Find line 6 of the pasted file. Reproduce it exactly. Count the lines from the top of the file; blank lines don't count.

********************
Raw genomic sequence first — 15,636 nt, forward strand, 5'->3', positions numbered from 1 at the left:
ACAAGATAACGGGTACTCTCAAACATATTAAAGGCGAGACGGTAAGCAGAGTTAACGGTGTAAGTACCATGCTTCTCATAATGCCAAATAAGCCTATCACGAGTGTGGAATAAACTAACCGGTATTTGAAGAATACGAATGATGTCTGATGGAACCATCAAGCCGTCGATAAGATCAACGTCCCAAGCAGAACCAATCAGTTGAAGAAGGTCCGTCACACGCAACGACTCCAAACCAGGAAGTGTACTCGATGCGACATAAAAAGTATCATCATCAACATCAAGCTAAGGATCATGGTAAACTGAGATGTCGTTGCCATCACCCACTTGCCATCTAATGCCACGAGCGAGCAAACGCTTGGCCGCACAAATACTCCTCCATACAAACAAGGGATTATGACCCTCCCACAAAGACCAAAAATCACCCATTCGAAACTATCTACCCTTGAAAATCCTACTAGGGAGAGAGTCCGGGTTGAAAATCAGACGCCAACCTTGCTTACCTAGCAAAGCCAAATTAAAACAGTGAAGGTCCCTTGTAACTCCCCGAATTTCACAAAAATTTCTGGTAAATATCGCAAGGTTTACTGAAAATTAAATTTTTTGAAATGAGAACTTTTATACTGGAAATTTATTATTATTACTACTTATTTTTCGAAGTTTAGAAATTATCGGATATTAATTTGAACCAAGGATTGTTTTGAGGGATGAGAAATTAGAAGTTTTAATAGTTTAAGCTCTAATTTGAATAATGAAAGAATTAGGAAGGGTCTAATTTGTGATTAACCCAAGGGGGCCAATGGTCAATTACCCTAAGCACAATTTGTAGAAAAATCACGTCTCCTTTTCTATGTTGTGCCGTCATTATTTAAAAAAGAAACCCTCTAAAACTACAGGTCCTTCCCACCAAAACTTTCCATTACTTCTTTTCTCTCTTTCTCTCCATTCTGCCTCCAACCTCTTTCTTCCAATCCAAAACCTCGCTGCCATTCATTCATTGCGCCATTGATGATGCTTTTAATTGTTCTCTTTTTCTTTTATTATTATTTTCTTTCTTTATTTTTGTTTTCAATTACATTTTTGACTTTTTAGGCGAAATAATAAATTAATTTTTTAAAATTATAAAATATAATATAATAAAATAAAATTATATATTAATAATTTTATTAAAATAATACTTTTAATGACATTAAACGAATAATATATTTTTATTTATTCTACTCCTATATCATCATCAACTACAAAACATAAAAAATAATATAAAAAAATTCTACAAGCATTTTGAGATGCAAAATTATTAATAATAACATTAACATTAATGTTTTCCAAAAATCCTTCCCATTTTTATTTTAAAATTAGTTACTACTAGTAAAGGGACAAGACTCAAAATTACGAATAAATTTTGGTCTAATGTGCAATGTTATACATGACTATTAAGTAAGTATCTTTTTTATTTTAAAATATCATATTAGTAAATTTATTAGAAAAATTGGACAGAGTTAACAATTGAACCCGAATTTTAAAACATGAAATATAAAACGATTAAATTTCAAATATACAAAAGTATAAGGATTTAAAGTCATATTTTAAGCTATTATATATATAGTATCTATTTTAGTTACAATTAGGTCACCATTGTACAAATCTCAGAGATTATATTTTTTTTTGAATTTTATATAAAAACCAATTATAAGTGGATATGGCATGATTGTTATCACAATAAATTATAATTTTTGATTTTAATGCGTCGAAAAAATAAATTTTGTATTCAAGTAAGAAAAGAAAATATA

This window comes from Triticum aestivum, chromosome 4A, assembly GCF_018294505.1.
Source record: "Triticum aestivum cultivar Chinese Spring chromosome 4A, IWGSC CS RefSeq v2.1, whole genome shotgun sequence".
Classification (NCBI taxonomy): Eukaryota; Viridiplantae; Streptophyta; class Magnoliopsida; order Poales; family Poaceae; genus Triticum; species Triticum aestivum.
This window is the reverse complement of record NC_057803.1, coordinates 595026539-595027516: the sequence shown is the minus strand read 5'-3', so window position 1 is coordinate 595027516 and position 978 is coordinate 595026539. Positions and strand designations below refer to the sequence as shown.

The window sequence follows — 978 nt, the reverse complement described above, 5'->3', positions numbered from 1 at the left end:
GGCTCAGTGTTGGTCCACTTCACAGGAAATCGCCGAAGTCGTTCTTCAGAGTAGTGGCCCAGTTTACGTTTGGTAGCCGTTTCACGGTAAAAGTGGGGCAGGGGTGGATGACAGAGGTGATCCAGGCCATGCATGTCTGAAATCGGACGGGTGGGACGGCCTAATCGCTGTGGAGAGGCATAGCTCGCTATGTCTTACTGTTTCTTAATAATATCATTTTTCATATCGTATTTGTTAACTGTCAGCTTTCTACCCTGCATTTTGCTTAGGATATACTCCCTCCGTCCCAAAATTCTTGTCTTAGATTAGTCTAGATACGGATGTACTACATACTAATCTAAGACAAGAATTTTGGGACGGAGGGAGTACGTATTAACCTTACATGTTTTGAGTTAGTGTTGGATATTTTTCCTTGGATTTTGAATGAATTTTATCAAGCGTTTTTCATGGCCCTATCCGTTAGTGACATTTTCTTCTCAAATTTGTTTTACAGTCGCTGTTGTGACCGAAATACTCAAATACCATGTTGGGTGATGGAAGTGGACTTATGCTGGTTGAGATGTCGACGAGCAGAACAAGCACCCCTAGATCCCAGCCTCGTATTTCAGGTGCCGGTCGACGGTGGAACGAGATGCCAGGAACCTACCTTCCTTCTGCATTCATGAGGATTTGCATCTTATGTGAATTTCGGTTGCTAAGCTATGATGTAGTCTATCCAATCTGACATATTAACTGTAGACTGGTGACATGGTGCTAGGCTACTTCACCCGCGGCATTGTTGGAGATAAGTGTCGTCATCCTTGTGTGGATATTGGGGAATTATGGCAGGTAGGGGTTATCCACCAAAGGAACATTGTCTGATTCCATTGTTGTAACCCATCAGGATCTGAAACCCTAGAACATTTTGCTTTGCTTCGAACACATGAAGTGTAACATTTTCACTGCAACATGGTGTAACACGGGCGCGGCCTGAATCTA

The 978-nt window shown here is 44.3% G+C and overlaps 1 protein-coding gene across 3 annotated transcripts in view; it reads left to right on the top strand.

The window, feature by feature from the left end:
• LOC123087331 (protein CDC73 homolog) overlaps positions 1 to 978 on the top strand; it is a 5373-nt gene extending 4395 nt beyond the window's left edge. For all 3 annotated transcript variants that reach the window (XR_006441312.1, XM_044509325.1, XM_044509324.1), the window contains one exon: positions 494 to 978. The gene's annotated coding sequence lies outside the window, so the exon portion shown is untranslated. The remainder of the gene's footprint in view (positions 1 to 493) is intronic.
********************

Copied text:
This window is the reverse complement of record NC_057803.1, coordinates 595026539-595027516: the sequence shown is the minus strand read 5'-3', so window position 1 is coordinate 595027516 and position 978 is coordinate 595026539. Positions and strand designations below refer to the sequence as shown.